About: Antioxidant is a research topic. Over the lifetime, 37980 publications have been published within this topic receiving 1773633 citations. The topic is also known as: Antioxidants.
Papers published on a yearly basis
TL;DR: In this paper, the chemical nature of the antioxidant is known and a test specific for the compound or group of interest; for example, the nitroprusside test for sulphydryl groups.
Abstract: METHODS for measuring antioxidants and appraising antioxidant activity appear to be of two general types. If the chemical nature of the antioxidant is known, one may strive for a test specific for the compound or group of interest; for example, the nitroprusside test for sulphydryl groups. Alternatively one may observe the inhibition of some natural oxidative process such as the β-oxidation of fats, as a function of the added antioxidant.
TL;DR: The biochemistry of ROS and their production sites, and ROS scavenging antioxidant defense machinery are described, which protects plants against oxidative stress damages.
Abstract: Various abiotic stresses lead to the overproduction of reactive oxygen species (ROS) in plants which are highly reactive and toxic and cause damage to proteins, lipids, carbohydrates and DNA which ultimately results in oxidative stress. The ROS comprises both free radical (O(2)(-), superoxide radicals; OH, hydroxyl radical; HO(2), perhydroxy radical and RO, alkoxy radicals) and non-radical (molecular) forms (H(2)O(2), hydrogen peroxide and (1)O(2), singlet oxygen). In chloroplasts, photosystem I and II (PSI and PSII) are the major sites for the production of (1)O(2) and O(2)(-). In mitochondria, complex I, ubiquinone and complex III of electron transport chain (ETC) are the major sites for the generation of O(2)(-). The antioxidant defense machinery protects plants against oxidative stress damages. Plants possess very efficient enzymatic (superoxide dismutase, SOD; catalase, CAT; ascorbate peroxidase, APX; glutathione reductase, GR; monodehydroascorbate reductase, MDHAR; dehydroascorbate reductase, DHAR; glutathione peroxidase, GPX; guaicol peroxidase, GOPX and glutathione-S- transferase, GST) and non-enzymatic (ascorbic acid, ASH; glutathione, GSH; phenolic compounds, alkaloids, non-protein amino acids and α-tocopherols) antioxidant defense systems which work in concert to control the cascades of uncontrolled oxidation and protect plant cells from oxidative damage by scavenging of ROS. ROS also influence the expression of a number of genes and therefore control the many processes like growth, cell cycle, programmed cell death (PCD), abiotic stress responses, pathogen defense, systemic signaling and development. In this review, we describe the biochemistry of ROS and their production sites, and ROS scavenging antioxidant defense machinery.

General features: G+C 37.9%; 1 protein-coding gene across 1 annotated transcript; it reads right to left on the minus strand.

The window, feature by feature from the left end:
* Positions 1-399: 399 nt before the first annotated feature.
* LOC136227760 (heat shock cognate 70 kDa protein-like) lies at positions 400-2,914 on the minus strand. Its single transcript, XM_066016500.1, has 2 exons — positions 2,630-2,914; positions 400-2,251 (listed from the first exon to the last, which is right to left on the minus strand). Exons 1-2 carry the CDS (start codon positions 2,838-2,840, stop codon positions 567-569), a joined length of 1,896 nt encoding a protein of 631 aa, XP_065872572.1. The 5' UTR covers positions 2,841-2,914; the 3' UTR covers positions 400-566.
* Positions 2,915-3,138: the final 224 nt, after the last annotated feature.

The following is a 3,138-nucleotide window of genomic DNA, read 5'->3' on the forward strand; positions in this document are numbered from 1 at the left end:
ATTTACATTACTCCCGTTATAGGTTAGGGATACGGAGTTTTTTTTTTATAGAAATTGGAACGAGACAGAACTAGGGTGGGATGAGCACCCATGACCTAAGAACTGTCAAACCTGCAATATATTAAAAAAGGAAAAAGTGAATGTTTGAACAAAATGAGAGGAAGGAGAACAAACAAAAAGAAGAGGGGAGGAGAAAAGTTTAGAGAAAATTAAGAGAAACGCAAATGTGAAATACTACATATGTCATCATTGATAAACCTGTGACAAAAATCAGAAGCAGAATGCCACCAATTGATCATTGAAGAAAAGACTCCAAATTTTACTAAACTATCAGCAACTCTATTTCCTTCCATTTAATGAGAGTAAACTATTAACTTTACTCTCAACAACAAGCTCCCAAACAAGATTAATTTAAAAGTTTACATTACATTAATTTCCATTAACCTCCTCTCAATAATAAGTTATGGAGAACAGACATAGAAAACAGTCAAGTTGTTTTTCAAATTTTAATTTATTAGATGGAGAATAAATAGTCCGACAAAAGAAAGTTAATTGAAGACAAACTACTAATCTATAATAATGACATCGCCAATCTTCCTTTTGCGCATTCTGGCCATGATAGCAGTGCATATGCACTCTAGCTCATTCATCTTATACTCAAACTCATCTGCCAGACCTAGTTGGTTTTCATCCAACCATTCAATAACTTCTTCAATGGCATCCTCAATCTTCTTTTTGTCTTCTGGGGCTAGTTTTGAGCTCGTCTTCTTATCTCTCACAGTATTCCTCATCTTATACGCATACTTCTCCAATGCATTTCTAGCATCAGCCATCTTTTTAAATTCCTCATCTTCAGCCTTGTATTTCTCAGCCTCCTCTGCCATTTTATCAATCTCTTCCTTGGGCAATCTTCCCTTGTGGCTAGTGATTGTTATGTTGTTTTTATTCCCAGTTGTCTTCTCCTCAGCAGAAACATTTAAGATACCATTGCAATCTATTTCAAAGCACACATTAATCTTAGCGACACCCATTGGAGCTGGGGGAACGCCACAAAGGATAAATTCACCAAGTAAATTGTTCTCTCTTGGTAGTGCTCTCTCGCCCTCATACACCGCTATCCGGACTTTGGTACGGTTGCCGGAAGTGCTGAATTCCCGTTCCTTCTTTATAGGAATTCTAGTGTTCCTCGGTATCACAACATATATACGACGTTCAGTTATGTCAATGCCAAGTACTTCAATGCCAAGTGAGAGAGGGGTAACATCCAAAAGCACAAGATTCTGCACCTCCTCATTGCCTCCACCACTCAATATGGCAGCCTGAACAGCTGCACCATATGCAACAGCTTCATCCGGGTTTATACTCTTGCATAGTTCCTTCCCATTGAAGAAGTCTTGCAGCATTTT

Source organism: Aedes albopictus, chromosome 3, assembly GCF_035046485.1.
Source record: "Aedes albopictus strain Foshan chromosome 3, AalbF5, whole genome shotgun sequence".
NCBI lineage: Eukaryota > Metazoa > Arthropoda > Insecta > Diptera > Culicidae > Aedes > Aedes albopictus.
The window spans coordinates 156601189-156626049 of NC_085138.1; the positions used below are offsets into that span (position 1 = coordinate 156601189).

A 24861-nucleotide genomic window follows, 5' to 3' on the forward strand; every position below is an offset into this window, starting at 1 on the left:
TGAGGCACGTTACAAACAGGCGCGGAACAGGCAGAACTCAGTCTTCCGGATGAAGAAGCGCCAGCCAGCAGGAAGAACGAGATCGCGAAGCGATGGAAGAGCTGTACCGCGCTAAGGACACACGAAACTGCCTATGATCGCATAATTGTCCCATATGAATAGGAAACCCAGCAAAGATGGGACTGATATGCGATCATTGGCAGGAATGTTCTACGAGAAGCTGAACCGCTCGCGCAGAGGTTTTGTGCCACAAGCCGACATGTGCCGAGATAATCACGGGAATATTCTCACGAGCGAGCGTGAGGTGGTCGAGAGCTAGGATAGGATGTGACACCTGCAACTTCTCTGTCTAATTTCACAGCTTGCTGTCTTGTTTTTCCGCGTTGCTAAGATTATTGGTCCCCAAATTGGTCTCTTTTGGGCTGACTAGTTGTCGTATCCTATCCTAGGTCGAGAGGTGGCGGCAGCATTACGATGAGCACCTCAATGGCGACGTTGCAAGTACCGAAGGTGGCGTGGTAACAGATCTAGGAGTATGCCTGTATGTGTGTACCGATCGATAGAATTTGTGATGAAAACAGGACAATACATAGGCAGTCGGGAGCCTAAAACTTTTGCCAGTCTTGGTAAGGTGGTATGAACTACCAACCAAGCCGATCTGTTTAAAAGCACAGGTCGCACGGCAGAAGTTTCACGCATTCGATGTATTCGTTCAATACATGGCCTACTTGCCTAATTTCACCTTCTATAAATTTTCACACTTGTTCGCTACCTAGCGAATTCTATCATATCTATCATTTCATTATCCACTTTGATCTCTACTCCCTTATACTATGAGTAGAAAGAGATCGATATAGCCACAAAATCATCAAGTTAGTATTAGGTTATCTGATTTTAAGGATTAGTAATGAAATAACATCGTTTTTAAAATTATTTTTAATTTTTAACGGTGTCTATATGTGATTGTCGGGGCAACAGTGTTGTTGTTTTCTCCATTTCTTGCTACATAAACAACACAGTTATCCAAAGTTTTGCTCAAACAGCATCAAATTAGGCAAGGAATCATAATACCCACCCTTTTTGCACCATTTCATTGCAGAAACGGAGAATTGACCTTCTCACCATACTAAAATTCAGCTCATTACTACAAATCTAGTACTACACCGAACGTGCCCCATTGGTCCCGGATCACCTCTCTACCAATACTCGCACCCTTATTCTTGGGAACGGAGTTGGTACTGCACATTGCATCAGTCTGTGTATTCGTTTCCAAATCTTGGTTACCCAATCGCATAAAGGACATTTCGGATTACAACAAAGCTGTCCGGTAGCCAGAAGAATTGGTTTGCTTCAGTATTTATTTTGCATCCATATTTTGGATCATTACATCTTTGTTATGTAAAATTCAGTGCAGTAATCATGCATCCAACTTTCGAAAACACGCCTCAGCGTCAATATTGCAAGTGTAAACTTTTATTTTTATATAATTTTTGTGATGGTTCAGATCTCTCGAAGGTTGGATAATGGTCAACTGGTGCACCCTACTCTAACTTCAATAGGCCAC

TL;DR: This review examines the evidence for involvement of the oxidative stress in the carcinogenesis process and the role of enzymatic and non-enzymatic antioxidants in the process of carcinogenesis as well as the antioxidant interactions with various regulatory factors.